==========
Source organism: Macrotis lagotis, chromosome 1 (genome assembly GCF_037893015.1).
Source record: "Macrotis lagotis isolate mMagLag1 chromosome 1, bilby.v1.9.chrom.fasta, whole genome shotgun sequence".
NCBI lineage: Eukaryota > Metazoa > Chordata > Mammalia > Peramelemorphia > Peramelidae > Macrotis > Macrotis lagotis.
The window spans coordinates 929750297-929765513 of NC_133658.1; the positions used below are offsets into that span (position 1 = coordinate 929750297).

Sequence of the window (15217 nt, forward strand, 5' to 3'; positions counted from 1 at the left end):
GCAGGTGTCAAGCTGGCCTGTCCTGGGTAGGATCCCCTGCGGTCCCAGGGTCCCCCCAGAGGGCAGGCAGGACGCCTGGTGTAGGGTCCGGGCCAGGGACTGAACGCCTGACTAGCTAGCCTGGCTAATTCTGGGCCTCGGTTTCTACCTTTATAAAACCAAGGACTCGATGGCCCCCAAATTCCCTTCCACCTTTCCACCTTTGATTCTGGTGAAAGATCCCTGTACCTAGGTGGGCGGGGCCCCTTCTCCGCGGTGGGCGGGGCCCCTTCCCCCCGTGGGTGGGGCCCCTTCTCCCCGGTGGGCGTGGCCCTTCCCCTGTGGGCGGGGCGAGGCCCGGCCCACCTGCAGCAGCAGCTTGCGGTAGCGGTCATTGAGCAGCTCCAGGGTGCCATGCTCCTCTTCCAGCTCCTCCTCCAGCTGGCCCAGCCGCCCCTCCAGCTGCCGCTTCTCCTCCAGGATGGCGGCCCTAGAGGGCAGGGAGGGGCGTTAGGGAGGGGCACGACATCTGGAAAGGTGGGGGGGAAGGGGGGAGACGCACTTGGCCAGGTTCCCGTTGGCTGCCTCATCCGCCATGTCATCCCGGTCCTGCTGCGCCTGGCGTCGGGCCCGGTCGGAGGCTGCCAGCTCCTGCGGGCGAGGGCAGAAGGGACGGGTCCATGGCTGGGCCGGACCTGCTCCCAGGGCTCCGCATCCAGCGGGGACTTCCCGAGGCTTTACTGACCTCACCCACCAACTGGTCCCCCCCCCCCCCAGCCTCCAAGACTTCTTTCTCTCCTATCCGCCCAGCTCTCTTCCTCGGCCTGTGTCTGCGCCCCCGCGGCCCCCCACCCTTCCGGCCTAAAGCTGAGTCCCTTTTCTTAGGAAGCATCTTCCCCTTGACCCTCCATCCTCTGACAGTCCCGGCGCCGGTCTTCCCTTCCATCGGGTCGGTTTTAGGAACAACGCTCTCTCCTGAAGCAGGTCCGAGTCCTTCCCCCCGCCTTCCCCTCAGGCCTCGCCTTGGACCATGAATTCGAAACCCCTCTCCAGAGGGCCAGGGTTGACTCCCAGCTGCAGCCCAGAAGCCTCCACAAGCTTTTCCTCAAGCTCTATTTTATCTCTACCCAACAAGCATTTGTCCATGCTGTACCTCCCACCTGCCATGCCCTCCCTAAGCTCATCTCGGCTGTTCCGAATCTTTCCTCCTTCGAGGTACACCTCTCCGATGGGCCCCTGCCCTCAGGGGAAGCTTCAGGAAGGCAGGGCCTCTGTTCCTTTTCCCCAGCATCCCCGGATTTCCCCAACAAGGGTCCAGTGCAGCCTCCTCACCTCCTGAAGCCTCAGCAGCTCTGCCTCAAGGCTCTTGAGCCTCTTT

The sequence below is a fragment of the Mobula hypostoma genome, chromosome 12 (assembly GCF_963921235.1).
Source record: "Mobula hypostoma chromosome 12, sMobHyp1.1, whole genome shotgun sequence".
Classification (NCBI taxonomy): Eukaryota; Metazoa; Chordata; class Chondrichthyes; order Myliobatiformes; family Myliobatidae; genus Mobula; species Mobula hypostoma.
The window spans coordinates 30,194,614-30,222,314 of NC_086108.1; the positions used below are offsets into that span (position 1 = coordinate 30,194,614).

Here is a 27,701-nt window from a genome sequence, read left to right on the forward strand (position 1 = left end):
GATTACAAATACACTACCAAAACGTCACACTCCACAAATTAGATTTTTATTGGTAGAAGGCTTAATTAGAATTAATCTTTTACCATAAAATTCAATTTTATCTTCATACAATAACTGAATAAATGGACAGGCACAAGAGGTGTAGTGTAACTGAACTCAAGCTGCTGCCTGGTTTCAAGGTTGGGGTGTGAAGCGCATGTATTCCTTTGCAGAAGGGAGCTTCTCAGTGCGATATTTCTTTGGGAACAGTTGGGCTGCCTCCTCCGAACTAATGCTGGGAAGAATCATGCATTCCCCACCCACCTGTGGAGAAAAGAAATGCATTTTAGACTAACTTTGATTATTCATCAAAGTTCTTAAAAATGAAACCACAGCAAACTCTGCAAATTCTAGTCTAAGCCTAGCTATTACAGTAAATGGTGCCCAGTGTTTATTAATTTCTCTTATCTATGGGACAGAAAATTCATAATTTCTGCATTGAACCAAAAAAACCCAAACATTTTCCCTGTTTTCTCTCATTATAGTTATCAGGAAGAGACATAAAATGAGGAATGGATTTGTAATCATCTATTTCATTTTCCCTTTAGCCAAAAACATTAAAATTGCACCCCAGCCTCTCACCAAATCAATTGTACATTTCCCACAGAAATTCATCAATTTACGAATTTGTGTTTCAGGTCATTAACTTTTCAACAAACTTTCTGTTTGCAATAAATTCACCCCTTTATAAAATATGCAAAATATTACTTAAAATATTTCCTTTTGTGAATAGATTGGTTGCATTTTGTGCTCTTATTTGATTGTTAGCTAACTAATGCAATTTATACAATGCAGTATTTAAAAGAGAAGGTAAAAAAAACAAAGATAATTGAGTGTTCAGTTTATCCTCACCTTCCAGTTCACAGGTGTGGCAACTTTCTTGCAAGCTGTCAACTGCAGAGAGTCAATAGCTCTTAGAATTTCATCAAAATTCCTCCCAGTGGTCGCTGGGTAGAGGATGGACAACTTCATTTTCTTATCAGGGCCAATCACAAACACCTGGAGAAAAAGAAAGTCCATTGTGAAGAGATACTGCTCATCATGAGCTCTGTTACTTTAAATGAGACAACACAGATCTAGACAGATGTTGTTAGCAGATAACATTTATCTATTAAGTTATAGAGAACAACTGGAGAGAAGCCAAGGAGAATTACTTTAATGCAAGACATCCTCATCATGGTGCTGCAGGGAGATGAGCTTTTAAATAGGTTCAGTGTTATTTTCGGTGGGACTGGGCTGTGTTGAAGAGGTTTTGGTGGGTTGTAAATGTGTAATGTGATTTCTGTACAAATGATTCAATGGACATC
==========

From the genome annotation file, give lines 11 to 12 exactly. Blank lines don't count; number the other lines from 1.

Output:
Here is a 27,701-nt window from a genome sequence, read left to right on the forward strand (position 1 = left end):
GATTACAAATACACTACCAAAACGTCACACTCCACAAATTAGATTTTTATTGGTAGAAGGCTTAATTAGAATTAATCTTTTACCATAAAATTCAATTTTATCTTCATACAATAACTGAATAAATGGACAGGCACAAGAGGTGTAGTGTAACTGAACTCAAGCTGCTGCCTGGTTTCAAGGTTGGGGTGTGAAGCGCATGTATTCCTTTGCAGAAGGGAGCTTCTCAGTGCGATATTTCTTTGGGAACAGTTGGGCTGCCTCCTCCGAACTAATGCTGGGAAGAATCATGCATTCCCCACCCACCTGTGGAGAAAAGAAATGCATTTTAGACTAACTTTGATTATTCATCAAAGTTCTTAAAAATGAAACCACAGCAAACTCTGCAAATTCTAGTCTAAGCCTAGCTATTACAGTAAATGGTGCCCAGTGTTTATTAATTTCTCTTATCTATGGGACAGAAAATTCATAATTTCTGCATTGAACCAAAAAAACCCAAACATTTTCCCTGTTTTCTCTCATTATAGTTATCAGGAAGAGACATAAAATGAGGAATGGATTTGTAATCATCTATTTCATTTTCCCTTTAGCCAAAAACATTAAAATTGCACCCCAGCCTCTCACCAAATCAATTGTACATTTCCCACAGAAATTCATCAATTTACGAATTTGTGTTTCAGGTCATTAACTTTTCAACAAACTTTCTGTTTGCAATAAATTCACCCCTTTATAAAATATGCAAAATATTACTTAAAATATTTCCTTTTGTGAATAGATTGGTTGCATTTTGTGCTCTTATTTGATTGTTAGCTAACTAATGCAATTTATACAATGCAGTATTTAAAAGAGAAGGTAAAAAAAACAAAGATAATTGAGTGTTCAGTTTATCCTCACCTTCCAGTTCACAGGTGTGGCAACTTTCTTGCAAGCTGTCAACTGCAGAGAGTCAATAGCTCTTAGAATTTCATCAAAATTCCTCCCAGTGGTCGCTGGGTAGAGGATGGACAACTTCATTTTCTTATCAGGGCCAATCACAAACACCTGGAGAAAAAGAAAGTCCATTGTGAAGAGATACTGCTCATCATGAGCTCTGTTACTTTAAATGAGACAACACAGATCTAGACAGATGTTGTTAGCAGATAACATTTATCTATTAAGTTATAGAGAACAACTGGAGAGAAGCCAAGGAGAATTACTTTAATGCAAGACATCCTCATCATGGTGCTGCAGGGAGATGAGCTTTTAAATAGGTTCAGTGTTATTTTCGGTGGGACTGGGCTGTGTTGAAGAGGTTTTGGTGGGTTGTAAATGTGTAATGTGATTTCTGTACAAATGATTCAATGGACATC